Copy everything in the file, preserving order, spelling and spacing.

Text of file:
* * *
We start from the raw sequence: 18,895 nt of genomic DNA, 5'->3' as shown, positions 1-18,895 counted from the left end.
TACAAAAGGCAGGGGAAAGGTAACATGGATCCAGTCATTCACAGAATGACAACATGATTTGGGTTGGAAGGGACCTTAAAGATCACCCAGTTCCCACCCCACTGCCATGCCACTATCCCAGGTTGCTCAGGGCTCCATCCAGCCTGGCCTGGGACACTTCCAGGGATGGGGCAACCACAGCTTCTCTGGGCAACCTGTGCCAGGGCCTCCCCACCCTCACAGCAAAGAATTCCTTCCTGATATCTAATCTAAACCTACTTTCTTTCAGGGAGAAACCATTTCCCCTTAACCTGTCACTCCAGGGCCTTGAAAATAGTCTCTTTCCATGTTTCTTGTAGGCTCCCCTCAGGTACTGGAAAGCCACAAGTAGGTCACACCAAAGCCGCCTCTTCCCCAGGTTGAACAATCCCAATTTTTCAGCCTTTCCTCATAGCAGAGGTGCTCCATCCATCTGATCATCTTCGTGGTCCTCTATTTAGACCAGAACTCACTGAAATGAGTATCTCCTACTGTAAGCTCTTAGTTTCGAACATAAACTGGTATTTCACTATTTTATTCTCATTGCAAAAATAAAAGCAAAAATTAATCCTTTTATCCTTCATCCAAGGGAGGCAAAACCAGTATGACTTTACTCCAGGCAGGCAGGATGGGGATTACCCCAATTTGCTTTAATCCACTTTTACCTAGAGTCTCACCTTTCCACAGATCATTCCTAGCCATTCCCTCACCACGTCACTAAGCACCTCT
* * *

We start from the raw sequence: 18,895 nt of genomic DNA, 5'->3' as shown, positions 1-18,895 counted from the left end.
TACAAAAGGCAGGGGAAAGGTAACATGGATCCAGTCATTCACAGAATGACAACATGATTTGGGTTGGAAGGGACCTTAAAGATCACCCAGTTCCCACCCCACTGCCATGCCACTATCCCAGGTTGCTCAGGGCTCCATCCAGCCTGGCCTGGGACACTTCCAGGGATGGGGCAACCACAGCTTCTCTGGGCAACCTGTGCCAGGGCCTCCCCACCCTCACAGCAAAGAATTCCTTCCTGATATCTAATCTAAACCTACTTTCTTTCAGGGAGAAACCATTTCCCCTTAACCTGTCACTCCAGGGCCTTGAAAATAGTCTCTTTCCATGTTTCTTGTAGGCTCCCCTCAGGTACTGGAAAGCCACAAGTAGGTCACACCAAAGCCGCCTCTTCCCCAGGTTGAACAATCCCAATTTTTCAGCCTTTCCTCATAGCAGAGGTGCTCCATCCATCTGATCATCTTCGTGGTCCTCTATTTAGACCAGAACTCACTGAAATGAGTATCTCCTACTGTAAGCTCTTAGTTTCGAACATAAACTGGTATTTCACTATTTTATTCTCATTGCAAAAATAAAAGCAAAAATTAATCCTTTTATCCTTCATCCAAGGGAGGCAAAACCAGTATGACTTTACTCCAGGCAGGCAGGATGGGGATTACCCCAATTTGCTTTAATCCACTTTTACCTAGAGTCTCACCTTTCCACAGATCATTCCTAGCCATTCCCTCACCACGTCACTAAGCACCTCT